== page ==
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The Feast of the Lupercalia

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The Feast of the Lupercalia

History is composed of an array of dates attached to descriptions and stories recorded over time from various sources. The truth only lies in fact, but in some cases there is no fact to work with. In which case we can only question and develop theories of what actually happened, what motivated movements, and why things worked out the way they did. In search of the truth we can only use logic to piece together these puzzles to create the most edcuated conclusions we can.

In regard to Plutarch's excerpt on the Feast of Lupercalia during Caesar's rule, we can only make assumptions on what actually did occur by reviewing the text thoroughly and piecing together what makes the most sense as a whole.

"He was carrying a diadem with a wreath of laurel tied round it, and he held this out to Caesar. His action was followed by some applause, but it was not much and it was not spontaneous. But when Caesar pushed the diadem away from him, there was a general shout of applause. Antony then offered him the diadem for the second time, and again only a few applauded, though, when Caesar again rejected it, there was applause from everyone."

Under the assumption that Caesar did not plan out this elaborate play to unveil how the public would react to the idea him being crowned king, I question the legitimacy of the act of Mark Antony, a supporter of Caesar, putting Caesar in the position which could have possibly caused a commotion amongst the general public if he had chosen to wear diadem with a wreath of laurel tied round it. Someone of high standing who did not favor the power that Caesar had would be more likely to put Caesar in such a position, perhaps motivated by concept of giving the public an opportunity to question Caesar's dictatorship. However, if this were indeed a planned out event that Caesar conjured in order to test the Romans, then the likelihood of Antony being the one to present the diadem is much more probable, making this aspect of the story believable. In addition, the setting of such a festival would present ideal conditions for preforming such a test, which leads us to favor the latter of the two assumptions.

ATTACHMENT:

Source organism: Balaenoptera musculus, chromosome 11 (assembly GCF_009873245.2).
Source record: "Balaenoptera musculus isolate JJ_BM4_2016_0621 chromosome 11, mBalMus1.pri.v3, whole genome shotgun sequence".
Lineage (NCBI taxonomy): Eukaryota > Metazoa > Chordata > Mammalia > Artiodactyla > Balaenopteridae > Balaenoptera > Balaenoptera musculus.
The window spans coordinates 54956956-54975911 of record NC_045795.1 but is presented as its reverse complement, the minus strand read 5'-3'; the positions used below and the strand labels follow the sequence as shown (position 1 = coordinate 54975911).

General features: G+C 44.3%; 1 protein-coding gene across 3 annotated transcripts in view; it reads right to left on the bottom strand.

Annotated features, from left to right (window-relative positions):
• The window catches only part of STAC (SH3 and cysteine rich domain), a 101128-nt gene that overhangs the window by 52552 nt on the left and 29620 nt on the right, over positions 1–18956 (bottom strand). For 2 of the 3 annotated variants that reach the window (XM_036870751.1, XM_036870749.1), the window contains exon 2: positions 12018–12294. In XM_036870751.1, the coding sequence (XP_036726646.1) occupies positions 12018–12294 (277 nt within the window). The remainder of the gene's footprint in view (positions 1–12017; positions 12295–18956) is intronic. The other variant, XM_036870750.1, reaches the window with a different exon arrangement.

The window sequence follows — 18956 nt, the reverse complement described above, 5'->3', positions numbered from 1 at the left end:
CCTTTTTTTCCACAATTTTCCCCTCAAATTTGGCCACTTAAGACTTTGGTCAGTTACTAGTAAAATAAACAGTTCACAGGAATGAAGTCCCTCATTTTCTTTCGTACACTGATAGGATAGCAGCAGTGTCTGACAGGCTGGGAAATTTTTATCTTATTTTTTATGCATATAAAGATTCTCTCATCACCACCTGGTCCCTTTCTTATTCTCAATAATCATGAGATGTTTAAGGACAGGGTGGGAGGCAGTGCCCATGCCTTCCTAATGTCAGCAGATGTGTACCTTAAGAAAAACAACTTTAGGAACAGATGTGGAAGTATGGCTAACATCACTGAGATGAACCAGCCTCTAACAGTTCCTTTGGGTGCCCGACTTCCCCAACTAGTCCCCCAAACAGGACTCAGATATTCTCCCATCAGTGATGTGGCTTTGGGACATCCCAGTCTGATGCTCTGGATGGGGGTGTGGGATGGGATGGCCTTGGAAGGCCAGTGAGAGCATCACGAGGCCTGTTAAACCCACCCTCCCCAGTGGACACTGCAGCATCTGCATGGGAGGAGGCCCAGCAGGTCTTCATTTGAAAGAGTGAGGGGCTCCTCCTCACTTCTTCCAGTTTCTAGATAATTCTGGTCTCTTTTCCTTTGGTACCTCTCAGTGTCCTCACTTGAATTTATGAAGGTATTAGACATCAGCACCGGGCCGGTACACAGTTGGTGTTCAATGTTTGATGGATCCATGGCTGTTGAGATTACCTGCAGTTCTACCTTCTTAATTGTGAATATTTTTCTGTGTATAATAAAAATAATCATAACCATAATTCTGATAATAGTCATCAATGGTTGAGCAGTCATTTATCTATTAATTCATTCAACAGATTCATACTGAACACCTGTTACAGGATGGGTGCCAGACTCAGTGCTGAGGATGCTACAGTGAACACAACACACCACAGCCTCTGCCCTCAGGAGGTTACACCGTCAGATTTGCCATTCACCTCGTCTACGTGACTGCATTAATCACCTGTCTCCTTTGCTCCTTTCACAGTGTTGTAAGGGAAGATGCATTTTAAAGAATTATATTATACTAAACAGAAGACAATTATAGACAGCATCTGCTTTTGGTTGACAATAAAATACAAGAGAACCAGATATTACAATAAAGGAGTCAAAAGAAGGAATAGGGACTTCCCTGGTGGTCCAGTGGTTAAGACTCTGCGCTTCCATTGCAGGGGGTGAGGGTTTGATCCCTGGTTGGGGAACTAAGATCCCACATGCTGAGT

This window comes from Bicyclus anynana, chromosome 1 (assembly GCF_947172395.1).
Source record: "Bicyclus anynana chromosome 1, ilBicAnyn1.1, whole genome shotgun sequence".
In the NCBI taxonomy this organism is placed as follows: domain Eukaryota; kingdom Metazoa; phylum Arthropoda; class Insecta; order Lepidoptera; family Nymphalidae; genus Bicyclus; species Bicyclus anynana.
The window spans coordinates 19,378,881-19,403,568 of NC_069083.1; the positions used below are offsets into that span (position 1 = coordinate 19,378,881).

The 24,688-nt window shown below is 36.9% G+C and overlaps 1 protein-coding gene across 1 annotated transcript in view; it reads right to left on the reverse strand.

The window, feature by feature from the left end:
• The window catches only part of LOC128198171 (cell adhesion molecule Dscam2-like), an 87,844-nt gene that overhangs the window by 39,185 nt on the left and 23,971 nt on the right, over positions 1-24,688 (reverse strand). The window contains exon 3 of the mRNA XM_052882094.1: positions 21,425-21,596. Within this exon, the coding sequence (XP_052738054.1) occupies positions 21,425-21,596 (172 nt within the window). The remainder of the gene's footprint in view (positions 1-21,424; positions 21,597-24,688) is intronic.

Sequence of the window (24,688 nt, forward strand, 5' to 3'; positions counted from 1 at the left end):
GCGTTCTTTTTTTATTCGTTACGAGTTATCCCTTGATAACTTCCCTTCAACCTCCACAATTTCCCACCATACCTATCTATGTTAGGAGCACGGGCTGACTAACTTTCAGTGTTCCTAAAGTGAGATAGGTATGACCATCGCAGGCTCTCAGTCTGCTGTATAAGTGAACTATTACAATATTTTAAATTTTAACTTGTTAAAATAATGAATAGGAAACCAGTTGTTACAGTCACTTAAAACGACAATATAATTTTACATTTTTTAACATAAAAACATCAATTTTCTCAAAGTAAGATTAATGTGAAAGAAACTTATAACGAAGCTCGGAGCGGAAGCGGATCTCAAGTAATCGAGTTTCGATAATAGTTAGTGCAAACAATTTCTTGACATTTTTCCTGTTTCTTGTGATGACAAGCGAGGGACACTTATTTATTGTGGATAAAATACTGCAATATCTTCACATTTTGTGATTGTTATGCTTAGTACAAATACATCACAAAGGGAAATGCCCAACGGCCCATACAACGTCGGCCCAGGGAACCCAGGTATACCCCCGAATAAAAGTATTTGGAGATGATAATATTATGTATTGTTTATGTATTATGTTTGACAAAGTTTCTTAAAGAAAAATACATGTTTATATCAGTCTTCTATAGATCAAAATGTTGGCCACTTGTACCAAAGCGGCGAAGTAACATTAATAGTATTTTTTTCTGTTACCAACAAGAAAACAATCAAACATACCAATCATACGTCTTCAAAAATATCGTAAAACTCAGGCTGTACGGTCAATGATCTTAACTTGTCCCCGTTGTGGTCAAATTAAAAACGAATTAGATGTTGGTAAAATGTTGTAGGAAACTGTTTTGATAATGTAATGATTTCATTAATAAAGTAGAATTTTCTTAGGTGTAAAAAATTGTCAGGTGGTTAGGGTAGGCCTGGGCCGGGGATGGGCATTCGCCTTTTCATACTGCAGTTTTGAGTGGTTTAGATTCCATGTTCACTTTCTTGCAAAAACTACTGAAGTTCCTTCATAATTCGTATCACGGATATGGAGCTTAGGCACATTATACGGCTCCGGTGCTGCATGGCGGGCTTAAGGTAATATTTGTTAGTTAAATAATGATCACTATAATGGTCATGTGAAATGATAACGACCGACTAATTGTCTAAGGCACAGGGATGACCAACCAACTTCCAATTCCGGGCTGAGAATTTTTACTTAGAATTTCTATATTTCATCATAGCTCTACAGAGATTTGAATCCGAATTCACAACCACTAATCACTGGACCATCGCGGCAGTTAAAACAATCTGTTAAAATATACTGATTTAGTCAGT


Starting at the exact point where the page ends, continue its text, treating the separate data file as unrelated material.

Although, we are forced to question our faith in this one assumption when Plutarch states the following:

"It was then discovered that his statues had been decorated with royal diadems, and two of the tribunes, Flavius and Marullus, went round the statues and tore down the decorations. They then found out who had been the first to salute Caesar as king, and led them off to prison. The people followed the tribunes and were loud in their applause, calling them Brutuses. This made Caesar angry. He deprived Marullus and Flavius of their tribuneship and in speaking against them he insulted the people at the same time."

If Caesar intended to test the crowd's reaction, I don't believe he would act so irrationally in reaction to the actions of Marullus and Flavius, especially if he knew the general public would have such a negative reaction. Judging from the applause received when Caesar refused the diadem, the crowd in



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